Thinking about TV.

Definisi-Dan-Jenis-Penerima-TelevisiI have been lucky enough to perform quite a bit on various TV shows during my career and I thought would write a few scattered thoughts on this aspect of performing. It is the goal of most magicians to take their magic on to the small screen, however not much is written on the topic.

Over the years I have appeared on a bunch of variety/comedy/talk shows and also appeared in dramatic acting roles, I have even done the odd sit-com or two as well. The very best work is the episodic and sitcom roles—why? A one word answer residuals. There is nothing better than finding a show you filmed ten years ago is still bringing in a little cash.

The thing about residuals is that the checks keep getting smaller and smaller as the years go by, but they keep coming in. Eventually the check you receive in the mail is worth less than the stamp that was used to get it to you. There used to be a bar in LA called ‘Residuals’ where you could pay for a round of drinks by trading in your check. The walls of the entire bar were ‘wallpapered’ with those checks.

The other kind of TV work that is always open to magicians is the role of technical advisor. Every TV series eventually has a ‘magic episode’ and these are great gigs– if you can get them. The very best piece of advice I can give you is to try and talk your way into a small acting role in the show you are advising on. To twist a Robert Houdin phrase, remember that sometimes an actor is just a magician playing the part of an actor.

Why is this a desirable event? Because your acting role can allow you to receive your fee for the advisory role on a union contract and you get residuals on it. One of the most lucrative gigs I ever had was working on Steven Spielberg’s TV series ‘Amazing Stories.’ My three-week salary as technical advisor was added to my 30 second acting salary and I received checks for well over a decade. Nice ones!

You may wonder about the entire union situation, well generally speaking you can get a union waver for your first gig or two before stepping up to the plate and sag-board-of-directors-agree-to-seal-aftra-merger-planjoining a union. In the USA the key union is SAG-AFTRA. If you get the opportunity it is certainly worth joining a union—sometimes just for the potential medical insurance plans. One word of warning though, if you switch to a SAG insurance plan you need to remember that if you don’t get enough union work you can loose your coverage. I know several people who have been stranded in this manner.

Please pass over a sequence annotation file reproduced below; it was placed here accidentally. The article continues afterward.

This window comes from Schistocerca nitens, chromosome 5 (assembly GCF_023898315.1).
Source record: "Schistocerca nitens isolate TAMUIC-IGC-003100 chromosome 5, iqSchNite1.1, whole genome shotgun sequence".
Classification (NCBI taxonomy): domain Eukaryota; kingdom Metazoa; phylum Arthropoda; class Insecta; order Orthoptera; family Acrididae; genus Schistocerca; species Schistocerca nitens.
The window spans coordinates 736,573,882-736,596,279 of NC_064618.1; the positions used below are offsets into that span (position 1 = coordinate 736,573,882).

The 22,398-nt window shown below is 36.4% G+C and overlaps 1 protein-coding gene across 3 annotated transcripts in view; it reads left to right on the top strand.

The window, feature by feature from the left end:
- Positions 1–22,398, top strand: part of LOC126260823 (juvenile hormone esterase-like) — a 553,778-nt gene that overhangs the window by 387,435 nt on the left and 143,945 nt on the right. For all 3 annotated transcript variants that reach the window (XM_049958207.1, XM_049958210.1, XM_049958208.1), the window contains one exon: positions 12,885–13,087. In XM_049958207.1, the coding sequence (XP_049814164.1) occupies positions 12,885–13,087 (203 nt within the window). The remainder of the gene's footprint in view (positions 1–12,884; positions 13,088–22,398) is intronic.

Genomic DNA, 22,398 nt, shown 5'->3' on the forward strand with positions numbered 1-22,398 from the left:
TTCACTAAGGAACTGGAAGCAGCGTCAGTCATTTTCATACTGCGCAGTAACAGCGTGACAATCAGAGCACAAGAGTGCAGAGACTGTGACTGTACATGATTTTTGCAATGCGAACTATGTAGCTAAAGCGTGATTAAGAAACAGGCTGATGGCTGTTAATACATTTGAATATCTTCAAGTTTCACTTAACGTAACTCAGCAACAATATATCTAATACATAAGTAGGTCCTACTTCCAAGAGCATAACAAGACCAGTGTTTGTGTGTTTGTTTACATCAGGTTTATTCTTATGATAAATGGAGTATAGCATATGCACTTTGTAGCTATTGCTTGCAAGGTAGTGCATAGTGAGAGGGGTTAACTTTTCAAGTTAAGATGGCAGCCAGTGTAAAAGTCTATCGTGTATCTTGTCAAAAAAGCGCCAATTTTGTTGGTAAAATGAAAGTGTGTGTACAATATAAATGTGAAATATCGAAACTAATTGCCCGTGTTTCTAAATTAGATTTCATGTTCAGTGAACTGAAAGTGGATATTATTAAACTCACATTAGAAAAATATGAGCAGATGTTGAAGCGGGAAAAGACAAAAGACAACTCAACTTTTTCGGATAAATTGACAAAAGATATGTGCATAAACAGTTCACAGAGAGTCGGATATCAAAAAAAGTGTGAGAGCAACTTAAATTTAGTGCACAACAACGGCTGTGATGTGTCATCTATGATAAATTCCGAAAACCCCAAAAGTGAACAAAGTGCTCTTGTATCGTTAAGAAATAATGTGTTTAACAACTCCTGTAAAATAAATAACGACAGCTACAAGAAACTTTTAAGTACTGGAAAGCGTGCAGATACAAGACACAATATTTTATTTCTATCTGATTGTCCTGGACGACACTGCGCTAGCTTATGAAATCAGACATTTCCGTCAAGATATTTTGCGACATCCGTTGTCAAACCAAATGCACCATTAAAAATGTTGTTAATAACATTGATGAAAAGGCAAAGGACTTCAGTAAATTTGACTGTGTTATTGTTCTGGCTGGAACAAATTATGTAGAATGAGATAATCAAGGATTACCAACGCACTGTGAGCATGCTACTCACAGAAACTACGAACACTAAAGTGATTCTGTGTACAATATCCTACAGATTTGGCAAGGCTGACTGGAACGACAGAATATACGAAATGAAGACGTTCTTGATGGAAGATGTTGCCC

Filming a variety show is an easier bet for most performers, you will only get one check and it is usually (unless you are a big star) at a union minimum fee. However, you can sometimes parlay these types of shows into major career ‘stepping stones’ over time. Very seldom does a single show make much of a difference to your status quo though.

When you perform your act on this kind of show you should be prepared to receive quite a lot of input into the material you perform. It is someone’s (usually the talent coordinator) job to know exactly what you are going to do and say. When it has been decided upon do not decide to improvise, it will not be appreciated.The second Golden Rule of variety TV is to know exactly how long your act is supposed to run and do exactly that long. In spite of how crappy most television is, it is very exact crap. If you want a second booking then follow these two rules, of course it kinda’ helps if the set is good too…….

I was very impressed by a piece of advice that Jason Andrews gave in a recent interview with me about his ‘America’s Got Talent’ experience. Jason recommended being very careful when filming a show because you never quite know whom anyone is. He had a brief conversation with somebody and had no idea that it was his director!

Make sure you get a professional service to make a really professional copy of your show when it airs. It can be a long wait, and sometimes a fruitless one, if you are expecting the production company to supply you with a copy of your segment. Once your set is taped and ready to air the company will likely loose interest in your existence till the next time they need you!

~ by Nick Lewin on July 19, 2013.

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